There are of course a few ups and downs in this country idyll but it isn’t the slight plot that drives this show, rather the highly intricate and beautifully executed dance routines choreographed by Patti Colombo, chief amongst them the glorious ‘Social Dance’. The cast have to be commended for the athleticism, energy and commitment they bring to the piece. Helena Blackman has a top-notch voice worthy of any West End stage and whilst Sam Attwater’s voice lacks a bit of belt it is highly melodic with a beautiful tone that’s easy on the ear. Much of the cast are fresh from stage school and a few leave an excellent impression: Sam Stones delivers a nice comic turn as wayward brother Frank and Pip Hersee as Ephraim is a fine dancer. The male ensemble too are of uniformly excellent quality and the sound the male cast members make when they sing as one is a treat for the ears. If one criticism has to be levelled at the performance then it is the poor diction of many of the cast which renders much of the dialogue incomprehensible.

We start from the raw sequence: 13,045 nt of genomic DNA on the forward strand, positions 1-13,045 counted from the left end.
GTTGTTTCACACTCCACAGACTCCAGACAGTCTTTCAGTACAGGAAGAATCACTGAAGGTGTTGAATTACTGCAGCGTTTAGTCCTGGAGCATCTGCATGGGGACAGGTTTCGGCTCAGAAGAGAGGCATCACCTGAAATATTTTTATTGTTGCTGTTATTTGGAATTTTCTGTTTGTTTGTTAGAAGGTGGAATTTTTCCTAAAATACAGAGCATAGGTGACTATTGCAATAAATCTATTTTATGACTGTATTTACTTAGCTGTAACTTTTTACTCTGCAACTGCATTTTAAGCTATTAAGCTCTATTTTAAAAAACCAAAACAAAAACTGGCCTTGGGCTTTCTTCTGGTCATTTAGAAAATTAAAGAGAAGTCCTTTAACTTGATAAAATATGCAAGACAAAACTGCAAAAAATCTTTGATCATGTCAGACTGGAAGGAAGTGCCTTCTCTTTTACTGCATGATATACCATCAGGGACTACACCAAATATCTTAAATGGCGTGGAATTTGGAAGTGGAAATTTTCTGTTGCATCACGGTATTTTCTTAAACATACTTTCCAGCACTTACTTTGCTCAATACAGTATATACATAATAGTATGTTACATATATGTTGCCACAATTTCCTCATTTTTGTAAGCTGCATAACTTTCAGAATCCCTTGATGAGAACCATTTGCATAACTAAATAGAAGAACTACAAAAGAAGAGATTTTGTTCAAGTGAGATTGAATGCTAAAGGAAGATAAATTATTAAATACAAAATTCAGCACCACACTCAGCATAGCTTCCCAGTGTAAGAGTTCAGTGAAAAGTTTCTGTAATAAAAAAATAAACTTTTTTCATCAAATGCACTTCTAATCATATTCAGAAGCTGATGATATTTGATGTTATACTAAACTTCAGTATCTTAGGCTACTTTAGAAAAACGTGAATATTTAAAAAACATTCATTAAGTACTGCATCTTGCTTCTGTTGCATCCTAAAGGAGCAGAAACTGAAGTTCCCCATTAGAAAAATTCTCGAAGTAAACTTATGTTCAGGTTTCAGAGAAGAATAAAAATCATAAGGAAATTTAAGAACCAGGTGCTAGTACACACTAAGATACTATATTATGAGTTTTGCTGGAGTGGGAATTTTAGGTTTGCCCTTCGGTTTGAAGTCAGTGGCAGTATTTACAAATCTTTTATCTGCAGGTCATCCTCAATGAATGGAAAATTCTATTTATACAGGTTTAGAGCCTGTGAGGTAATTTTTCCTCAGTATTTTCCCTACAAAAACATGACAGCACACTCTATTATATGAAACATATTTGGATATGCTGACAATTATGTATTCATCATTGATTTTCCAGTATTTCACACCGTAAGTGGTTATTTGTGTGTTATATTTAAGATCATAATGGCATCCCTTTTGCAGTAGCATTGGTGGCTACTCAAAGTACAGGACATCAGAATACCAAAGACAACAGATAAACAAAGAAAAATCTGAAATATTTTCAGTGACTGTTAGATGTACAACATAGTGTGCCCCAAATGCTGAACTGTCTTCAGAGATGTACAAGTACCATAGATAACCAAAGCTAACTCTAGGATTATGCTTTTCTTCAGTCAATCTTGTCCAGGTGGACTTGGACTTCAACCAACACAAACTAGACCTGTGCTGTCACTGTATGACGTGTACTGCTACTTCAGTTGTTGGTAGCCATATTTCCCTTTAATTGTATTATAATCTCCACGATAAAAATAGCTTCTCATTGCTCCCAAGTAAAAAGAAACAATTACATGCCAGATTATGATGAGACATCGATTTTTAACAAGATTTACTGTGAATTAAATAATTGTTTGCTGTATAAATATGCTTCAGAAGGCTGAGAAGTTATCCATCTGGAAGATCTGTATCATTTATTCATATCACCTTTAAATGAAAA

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Image by Geraint Lewis

Praise must also go to the set design by Anna Louizo, complemented by Nick Richings atmospheric lighting which is nicely evocative of 19th Century Oregon, there’s a town, a log cabin, a pine forest and even an avalanche thrown in for good measure.

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Image by Geraint Lewis

This may be an old-fashioned romp but this timeless classic could never be accused of being out of date. Thoroughly entertaining, highly recommended – as good as it ever was.

Runs until Saturday at the King’s Theatre, Glasgow